ISAR's founder, the late Helen Jones, was one of the early and few pioneers in what would decades later become known as the animal rights movement. She fervently believed that humans have a moral responsibility to animals that can be satisfied only by working toward an end to cruelty to animals. In furtherance of that goal, Helen Jones originated dozens of innovative educational programs and campaigns on behalf of animal rights, one of the most prominent being the now decades-old International Homeless Animals' Day.
Early in her career, one of Helen Jones's most profound insights was that an essential strategy for securing rights for animals was through public education, legislation, and the American legal system—a strategy that ISAR has employed for decades.
During those years, ISAR has tried to close zoos (Do Not Sanction the Existence of Zoos (Part I), Do Not Sanction the Existence of Zoos (Part II), petitioned against simulated abuse of animals (Campaign to End Simulated Abuse of Animals in Entertainment and Product Sales), opposed the shooting of feral cats (Outdoor Life or Outdoor Death), condemned celebrities who were cruel to animals (Celebrities and Animal Abuse). ISAR and other organizations succeeded in obtaining the issuance of a United States spay/neuter postage stamp and have fought for a similar United Nations stamp (Campaign for a U.N. Spay/Neuter Postage Stamp).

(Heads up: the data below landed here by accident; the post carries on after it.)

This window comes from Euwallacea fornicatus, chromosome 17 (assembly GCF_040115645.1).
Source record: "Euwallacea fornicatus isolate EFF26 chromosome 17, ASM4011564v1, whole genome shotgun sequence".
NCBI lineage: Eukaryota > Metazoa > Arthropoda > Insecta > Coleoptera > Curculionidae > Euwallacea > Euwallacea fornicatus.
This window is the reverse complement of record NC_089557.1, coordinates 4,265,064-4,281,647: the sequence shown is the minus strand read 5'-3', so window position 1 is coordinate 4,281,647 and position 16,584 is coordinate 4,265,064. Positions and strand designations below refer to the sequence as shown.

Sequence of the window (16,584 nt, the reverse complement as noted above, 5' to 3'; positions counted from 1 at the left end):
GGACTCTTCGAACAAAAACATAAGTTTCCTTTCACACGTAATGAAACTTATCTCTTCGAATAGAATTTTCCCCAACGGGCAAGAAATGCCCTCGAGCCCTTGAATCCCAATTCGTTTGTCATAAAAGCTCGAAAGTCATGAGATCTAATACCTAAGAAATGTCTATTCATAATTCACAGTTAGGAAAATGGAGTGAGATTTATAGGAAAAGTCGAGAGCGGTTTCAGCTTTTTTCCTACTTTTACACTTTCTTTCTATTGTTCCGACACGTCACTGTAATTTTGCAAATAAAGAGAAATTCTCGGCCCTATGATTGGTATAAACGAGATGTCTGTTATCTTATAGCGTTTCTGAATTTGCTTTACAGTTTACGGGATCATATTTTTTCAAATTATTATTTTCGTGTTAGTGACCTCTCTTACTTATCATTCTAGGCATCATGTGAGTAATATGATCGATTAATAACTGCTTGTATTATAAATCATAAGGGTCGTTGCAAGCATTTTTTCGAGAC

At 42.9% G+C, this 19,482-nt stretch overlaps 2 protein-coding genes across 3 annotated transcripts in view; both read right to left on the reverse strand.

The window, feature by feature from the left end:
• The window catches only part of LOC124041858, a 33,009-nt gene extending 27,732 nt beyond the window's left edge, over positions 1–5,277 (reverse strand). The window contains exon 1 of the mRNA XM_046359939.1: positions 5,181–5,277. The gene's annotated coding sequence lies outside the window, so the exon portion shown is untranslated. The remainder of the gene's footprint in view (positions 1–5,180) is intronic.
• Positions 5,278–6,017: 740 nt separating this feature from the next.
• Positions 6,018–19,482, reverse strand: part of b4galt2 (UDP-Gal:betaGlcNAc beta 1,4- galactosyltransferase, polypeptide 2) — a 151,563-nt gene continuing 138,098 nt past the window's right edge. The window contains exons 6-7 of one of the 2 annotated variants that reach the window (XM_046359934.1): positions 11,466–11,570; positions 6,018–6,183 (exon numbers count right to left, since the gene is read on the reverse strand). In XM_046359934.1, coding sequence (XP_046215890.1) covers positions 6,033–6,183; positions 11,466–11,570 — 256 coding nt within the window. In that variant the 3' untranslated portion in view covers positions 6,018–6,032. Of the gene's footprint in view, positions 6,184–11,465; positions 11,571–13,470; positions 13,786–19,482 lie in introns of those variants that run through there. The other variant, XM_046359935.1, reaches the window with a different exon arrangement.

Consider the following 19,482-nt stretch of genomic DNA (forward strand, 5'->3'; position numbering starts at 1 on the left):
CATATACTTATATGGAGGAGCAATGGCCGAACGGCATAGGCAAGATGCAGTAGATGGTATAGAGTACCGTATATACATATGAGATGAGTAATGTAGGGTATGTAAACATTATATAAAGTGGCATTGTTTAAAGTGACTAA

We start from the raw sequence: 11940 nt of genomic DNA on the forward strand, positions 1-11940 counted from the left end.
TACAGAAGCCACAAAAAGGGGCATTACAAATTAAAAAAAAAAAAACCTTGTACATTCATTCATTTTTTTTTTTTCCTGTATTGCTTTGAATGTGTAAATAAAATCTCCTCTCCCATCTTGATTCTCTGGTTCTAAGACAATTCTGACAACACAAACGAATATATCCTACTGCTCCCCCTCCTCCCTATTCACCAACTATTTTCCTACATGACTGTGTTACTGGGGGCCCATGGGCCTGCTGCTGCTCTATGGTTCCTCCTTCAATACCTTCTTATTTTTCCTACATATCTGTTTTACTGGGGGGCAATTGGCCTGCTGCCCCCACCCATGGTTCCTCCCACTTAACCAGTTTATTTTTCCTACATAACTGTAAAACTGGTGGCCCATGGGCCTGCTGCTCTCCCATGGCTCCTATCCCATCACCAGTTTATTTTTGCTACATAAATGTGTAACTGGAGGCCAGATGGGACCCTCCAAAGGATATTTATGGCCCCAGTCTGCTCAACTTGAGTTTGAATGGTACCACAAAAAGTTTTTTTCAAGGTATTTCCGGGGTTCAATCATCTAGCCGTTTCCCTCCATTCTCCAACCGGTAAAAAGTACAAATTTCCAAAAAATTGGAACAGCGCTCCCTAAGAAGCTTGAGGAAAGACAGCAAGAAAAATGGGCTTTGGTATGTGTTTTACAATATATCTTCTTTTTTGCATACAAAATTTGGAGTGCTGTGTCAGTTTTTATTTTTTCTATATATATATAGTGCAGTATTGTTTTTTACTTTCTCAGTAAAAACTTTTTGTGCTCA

A brief history and accomplishments of International Society for Animal Rights can be found in ISAR's Quarter-Century Battle Against Dog and Cat Overpopulation publication.
In the seminal law review article entitled "The Birth of Animal Rights Law: The Role of Lawyers in the Animal Rights/Protection Movement from 1972-1987" Joyce Tischler, Esq., founder and president of Animal Legal Defense Fund, "explore[s] the roots of a large scale, organized movement, which started in the early 1970s in the United States, spearheaded by attorneys and law students with the express purpose of filing lawsuits to protect animals and establish the concept of their legal rights, regardless of the species of the animals or the ownership interest of humans." In that article, Ms. Tischler names as "the first animal rights lawyer" in the United States ISAR's long-time chairman, Henry Mark Holzer, professor emeritus at Brooklyn Law School.